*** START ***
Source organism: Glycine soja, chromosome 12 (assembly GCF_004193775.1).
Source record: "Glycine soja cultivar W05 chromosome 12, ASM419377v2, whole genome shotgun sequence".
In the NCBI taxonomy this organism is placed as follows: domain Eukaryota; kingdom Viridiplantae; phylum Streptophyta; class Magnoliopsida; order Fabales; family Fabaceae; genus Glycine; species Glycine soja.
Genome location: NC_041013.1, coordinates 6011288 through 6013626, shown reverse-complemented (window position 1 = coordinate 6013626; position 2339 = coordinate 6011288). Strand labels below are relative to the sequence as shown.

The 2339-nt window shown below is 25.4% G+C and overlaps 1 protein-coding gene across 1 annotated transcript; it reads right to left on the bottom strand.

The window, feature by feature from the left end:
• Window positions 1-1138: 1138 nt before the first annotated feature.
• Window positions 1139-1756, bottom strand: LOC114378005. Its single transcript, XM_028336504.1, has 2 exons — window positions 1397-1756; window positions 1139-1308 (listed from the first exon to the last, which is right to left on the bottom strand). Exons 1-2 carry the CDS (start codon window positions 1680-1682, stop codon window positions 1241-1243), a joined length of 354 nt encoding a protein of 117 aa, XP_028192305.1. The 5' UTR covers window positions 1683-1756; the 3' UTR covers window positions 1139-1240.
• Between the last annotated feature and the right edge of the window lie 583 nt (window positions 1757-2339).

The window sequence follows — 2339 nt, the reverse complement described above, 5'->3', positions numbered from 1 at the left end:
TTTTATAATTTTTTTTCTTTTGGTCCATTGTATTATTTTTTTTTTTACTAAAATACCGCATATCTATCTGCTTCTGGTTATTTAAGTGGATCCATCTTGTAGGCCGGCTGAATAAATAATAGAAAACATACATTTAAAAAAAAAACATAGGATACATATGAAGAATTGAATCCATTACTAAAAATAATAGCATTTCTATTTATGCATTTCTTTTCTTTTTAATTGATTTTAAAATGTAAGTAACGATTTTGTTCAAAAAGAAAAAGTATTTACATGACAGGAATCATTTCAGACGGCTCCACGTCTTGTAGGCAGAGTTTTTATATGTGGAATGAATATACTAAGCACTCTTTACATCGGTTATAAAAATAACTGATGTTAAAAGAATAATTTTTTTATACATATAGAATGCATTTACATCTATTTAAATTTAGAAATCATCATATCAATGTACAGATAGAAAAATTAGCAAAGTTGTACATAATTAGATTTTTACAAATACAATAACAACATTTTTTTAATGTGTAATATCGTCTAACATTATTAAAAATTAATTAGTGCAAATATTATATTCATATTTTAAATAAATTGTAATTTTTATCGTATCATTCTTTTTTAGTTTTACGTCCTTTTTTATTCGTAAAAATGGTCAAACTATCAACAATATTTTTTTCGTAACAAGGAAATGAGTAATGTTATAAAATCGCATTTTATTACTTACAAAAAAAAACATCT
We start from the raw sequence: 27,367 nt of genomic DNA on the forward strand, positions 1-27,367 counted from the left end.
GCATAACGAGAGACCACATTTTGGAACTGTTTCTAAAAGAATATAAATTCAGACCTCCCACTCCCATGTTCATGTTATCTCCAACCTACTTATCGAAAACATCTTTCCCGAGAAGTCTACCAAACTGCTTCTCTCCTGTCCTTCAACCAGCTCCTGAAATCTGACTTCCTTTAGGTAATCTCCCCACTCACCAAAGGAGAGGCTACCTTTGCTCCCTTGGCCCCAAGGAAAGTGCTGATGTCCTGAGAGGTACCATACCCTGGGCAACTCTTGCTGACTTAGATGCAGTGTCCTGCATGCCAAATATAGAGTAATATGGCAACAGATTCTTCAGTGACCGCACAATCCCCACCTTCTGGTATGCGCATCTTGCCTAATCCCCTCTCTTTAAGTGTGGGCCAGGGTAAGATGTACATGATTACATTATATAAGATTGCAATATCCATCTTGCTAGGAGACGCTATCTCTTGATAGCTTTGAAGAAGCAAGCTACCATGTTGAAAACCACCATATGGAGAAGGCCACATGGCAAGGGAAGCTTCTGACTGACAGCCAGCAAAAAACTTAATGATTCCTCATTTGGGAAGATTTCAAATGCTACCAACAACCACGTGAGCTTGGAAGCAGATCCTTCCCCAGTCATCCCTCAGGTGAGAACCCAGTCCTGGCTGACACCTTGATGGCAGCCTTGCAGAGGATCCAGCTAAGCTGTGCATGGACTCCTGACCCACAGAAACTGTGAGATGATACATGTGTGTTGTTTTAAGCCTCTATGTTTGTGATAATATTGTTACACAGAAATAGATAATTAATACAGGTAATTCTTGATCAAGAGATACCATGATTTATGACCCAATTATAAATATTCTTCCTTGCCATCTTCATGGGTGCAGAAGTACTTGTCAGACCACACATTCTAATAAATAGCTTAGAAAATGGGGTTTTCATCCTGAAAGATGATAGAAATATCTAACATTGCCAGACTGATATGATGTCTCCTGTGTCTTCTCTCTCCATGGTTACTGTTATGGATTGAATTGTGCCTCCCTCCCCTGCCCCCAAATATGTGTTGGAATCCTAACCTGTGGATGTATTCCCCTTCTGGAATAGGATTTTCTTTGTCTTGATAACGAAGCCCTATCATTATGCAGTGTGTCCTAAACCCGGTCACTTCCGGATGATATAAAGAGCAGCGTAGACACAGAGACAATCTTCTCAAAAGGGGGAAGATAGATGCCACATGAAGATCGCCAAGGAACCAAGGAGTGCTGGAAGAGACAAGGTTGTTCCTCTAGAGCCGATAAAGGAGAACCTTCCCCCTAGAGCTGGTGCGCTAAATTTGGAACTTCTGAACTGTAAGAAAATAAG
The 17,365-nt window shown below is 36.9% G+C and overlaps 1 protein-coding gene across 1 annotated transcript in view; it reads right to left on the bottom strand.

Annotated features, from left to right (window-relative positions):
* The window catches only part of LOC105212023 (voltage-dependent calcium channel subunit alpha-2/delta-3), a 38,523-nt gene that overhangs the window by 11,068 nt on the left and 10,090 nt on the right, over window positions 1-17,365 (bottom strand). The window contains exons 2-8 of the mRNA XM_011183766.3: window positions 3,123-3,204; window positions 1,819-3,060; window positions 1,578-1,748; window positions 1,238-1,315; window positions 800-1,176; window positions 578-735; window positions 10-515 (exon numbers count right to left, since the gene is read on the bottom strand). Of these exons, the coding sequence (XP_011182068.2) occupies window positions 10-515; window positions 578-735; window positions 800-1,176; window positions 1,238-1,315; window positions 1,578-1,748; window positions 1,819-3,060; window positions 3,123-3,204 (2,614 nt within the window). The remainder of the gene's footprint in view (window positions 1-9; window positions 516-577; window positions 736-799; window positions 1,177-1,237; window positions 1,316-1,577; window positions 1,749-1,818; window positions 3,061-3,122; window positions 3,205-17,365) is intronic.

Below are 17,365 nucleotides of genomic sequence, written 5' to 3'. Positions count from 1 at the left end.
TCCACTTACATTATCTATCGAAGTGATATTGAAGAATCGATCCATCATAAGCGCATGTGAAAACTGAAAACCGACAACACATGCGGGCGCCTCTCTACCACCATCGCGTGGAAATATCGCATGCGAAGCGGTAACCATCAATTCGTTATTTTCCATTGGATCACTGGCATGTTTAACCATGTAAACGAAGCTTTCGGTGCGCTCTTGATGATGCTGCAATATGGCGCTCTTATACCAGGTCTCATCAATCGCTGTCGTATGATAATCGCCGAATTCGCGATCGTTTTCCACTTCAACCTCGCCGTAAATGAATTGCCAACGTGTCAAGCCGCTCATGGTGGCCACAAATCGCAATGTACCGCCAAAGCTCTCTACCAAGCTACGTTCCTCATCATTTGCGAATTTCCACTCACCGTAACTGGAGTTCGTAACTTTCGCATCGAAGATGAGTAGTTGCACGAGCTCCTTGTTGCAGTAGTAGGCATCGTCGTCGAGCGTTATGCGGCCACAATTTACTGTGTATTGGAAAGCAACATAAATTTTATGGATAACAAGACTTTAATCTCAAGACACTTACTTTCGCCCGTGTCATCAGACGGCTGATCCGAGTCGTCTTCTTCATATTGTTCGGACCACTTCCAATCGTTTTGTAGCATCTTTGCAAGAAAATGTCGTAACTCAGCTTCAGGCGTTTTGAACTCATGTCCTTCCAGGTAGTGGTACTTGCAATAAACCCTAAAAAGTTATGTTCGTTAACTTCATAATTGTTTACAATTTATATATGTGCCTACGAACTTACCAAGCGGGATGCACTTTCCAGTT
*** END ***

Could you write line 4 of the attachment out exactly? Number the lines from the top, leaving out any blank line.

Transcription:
Genome location: NC_041013.1, coordinates 6011288 through 6013626, shown reverse-complemented (window position 1 = coordinate 6013626; position 2339 = coordinate 6011288). Strand labels below are relative to the sequence as shown.